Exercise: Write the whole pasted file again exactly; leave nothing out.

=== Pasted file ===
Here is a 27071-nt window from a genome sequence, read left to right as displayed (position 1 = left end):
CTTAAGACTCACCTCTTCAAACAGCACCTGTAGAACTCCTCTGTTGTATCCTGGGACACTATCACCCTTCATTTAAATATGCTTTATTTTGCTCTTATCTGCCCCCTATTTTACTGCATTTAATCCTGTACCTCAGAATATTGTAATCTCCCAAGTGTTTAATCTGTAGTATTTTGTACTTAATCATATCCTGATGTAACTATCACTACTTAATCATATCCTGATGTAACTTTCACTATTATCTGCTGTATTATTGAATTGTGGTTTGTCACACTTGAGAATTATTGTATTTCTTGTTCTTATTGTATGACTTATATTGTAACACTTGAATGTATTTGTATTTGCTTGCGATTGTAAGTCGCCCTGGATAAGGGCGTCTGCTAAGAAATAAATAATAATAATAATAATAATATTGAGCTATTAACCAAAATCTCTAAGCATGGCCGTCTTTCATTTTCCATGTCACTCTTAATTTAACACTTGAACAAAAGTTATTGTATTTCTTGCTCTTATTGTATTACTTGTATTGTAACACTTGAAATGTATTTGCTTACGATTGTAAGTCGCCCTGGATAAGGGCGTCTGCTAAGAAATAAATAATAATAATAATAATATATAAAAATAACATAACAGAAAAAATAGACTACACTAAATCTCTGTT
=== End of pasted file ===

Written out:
Here is a 27071-nt window from a genome sequence, read left to right as displayed (position 1 = left end):
CTTAAGACTCACCTCTTCAAACAGCACCTGTAGAACTCCTCTGTTGTATCCTGGGACACTATCACCCTTCATTTAAATATGCTTTATTTTGCTCTTATCTGCCCCCTATTTTACTGCATTTAATCCTGTACCTCAGAATATTGTAATCTCCCAAGTGTTTAATCTGTAGTATTTTGTACTTAATCATATCCTGATGTAACTATCACTACTTAATCATATCCTGATGTAACTTTCACTATTATCTGCTGTATTATTGAATTGTGGTTTGTCACACTTGAGAATTATTGTATTTCTTGTTCTTATTGTATGACTTATATTGTAACACTTGAATGTATTTGTATTTGCTTGCGATTGTAAGTCGCCCTGGATAAGGGCGTCTGCTAAGAAATAAATAATAATAATAATAATAATATTGAGCTATTAACCAAAATCTCTAAGCATGGCCGTCTTTCATTTTCCATGTCACTCTTAATTTAACACTTGAACAAAAGTTATTGTATTTCTTGCTCTTATTGTATTACTTGTATTGTAACACTTGAAATGTATTTGCTTACGATTGTAAGTCGCCCTGGATAAGGGCGTCTGCTAAGAAATAAATAATAATAATAATAATATATAAAAATAACATAACAGAAAAAATAGACTACACTAAATCTCTGTT